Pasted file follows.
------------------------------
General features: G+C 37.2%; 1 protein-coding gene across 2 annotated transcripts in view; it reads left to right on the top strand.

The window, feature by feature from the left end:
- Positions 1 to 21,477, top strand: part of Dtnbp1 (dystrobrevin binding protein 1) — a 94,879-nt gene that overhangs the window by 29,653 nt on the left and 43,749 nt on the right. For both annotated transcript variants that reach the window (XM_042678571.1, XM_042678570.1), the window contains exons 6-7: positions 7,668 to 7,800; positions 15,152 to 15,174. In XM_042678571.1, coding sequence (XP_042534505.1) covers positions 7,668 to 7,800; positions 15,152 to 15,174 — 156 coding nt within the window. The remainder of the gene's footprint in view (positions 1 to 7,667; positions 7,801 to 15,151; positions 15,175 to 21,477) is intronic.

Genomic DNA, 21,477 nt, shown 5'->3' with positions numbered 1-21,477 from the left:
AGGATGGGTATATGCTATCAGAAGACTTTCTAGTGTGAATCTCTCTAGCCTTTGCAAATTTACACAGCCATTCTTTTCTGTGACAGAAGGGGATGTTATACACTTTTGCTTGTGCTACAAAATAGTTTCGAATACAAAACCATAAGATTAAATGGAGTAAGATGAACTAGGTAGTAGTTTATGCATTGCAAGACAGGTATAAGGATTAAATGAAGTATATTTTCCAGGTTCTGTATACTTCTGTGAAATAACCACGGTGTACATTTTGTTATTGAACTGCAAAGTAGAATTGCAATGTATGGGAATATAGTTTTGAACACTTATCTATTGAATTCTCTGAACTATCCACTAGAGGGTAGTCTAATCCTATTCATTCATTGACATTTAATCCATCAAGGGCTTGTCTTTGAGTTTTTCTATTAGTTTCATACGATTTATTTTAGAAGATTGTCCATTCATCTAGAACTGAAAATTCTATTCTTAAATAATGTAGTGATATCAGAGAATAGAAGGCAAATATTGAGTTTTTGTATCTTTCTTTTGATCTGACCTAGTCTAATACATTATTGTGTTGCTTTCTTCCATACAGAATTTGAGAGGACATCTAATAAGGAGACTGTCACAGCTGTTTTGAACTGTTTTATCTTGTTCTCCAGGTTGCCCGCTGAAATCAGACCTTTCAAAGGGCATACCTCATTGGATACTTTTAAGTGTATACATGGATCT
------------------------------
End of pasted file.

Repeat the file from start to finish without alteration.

General features: G+C 37.2%; 1 protein-coding gene across 2 annotated transcripts in view; it reads left to right on the top strand.

The window, feature by feature from the left end:
- Positions 1 to 21,477, top strand: part of Dtnbp1 (dystrobrevin binding protein 1) — a 94,879-nt gene that overhangs the window by 29,653 nt on the left and 43,749 nt on the right. For both annotated transcript variants that reach the window (XM_042678571.1, XM_042678570.1), the window contains exons 6-7: positions 7,668 to 7,800; positions 15,152 to 15,174. In XM_042678571.1, coding sequence (XP_042534505.1) covers positions 7,668 to 7,800; positions 15,152 to 15,174 — 156 coding nt within the window. The remainder of the gene's footprint in view (positions 1 to 7,667; positions 7,801 to 15,151; positions 15,175 to 21,477) is intronic.

Genomic DNA, 21,477 nt, shown 5'->3' with positions numbered 1-21,477 from the left:
AGGATGGGTATATGCTATCAGAAGACTTTCTAGTGTGAATCTCTCTAGCCTTTGCAAATTTACACAGCCATTCTTTTCTGTGACAGAAGGGGATGTTATACACTTTTGCTTGTGCTACAAAATAGTTTCGAATACAAAACCATAAGATTAAATGGAGTAAGATGAACTAGGTAGTAGTTTATGCATTGCAAGACAGGTATAAGGATTAAATGAAGTATATTTTCCAGGTTCTGTATACTTCTGTGAAATAACCACGGTGTACATTTTGTTATTGAACTGCAAAGTAGAATTGCAATGTATGGGAATATAGTTTTGAACACTTATCTATTGAATTCTCTGAACTATCCACTAGAGGGTAGTCTAATCCTATTCATTCATTGACATTTAATCCATCAAGGGCTTGTCTTTGAGTTTTTCTATTAGTTTCATACGATTTATTTTAGAAGATTGTCCATTCATCTAGAACTGAAAATTCTATTCTTAAATAATGTAGTGATATCAGAGAATAGAAGGCAAATATTGAGTTTTTGTATCTTTCTTTTGATCTGACCTAGTCTAATACATTATTGTGTTGCTTTCTTCCATACAGAATTTGAGAGGACATCTAATAAGGAGACTGTCACAGCTGTTTTGAACTGTTTTATCTTGTTCTCCAGGTTGCCCGCTGAAATCAGACCTTTCAAAGGGCATACCTCATTGGATACTTTTAAGTGTATACATGGATCT